Open Access Te Herenga Waka-Victoria University of Wellington
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Playcentre Parents-as-Educators: Links between Background Experiences and Teaching Practice

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posted on 2023-03-14, 01:02 authored by Manning, Suzanne Louise

Playcentres are unique Aotearoa/New Zealand sessional early childhood education services which are run as parent cooperatives, where the  parents take on the role of educators in the centre. This study investigated the way parents-as-educators used their life experiences, skills and knowledges in their teaching practice. Case studies were completed for four parents-as-educators in one urban Playcentre during one 10 week school term, using observations of teaching practice and document analysis, a short questionnaire and individual interviews. Teaching practice was then described using a framework based on McWilliam, de Kruif and Zulli's (2002) four contexts of teaching. Results were analysed using Rogoff's (2003) personal, interpersonal and cultural planes of analysis and Reid and Stover's (2005) model of individual agency. The parents-as-educators primarily drew on their parenting experiences to inform their teaching practice, and were selective in applying other prior skills and knowledges, based on their current interests and passions and on specific choices about their future life paths. The utilisation of their background in their teaching practice was also influenced by their individual agency. This depended on their changing sense of belonging within the centre, on the context of the sessions which included interactions between adults and responses from the children, and on their perception of, and alignment with, Playcentre philosophy. Implications of the findings suggest that Playcentres should look for ways of empowering parents-as-educators to use their background skills and knowledges whilst respecting their choices, so that the children in the centres experience as rich a curriculum as possible. To do this Playcentre philosophy should be more openly debated. This is because the philosophy of parents and children learning together added to group cohesiveness and empowered the parents-as-educators, yet other philosophical tenets, such as child-centredness and the approach to teaching art, created tension and constrained the parents-as-educators from fully using their background in their teaching practice.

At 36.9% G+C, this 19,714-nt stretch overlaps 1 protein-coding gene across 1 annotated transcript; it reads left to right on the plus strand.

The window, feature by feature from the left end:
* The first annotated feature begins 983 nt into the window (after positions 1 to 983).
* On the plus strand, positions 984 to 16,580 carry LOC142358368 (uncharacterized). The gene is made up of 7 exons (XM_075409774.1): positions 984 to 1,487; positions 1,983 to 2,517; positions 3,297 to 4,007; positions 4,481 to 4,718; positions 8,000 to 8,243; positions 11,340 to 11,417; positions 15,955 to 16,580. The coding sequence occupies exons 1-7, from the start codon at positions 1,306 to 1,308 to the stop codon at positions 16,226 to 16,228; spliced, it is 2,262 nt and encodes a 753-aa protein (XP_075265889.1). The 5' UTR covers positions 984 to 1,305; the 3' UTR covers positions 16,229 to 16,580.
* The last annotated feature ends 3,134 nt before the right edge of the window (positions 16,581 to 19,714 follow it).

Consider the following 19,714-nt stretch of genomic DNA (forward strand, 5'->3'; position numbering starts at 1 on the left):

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Te Herenga Waka—Victoria University of Wellington

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Te Herenga Waka—Victoria University of Wellington

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Master of Education

Victoria University of Wellington Item Type

Awarded Research Masters Thesis



Victoria University of Wellington School

School of Education Studies


Dalli, Carmen; Loveridge, Judith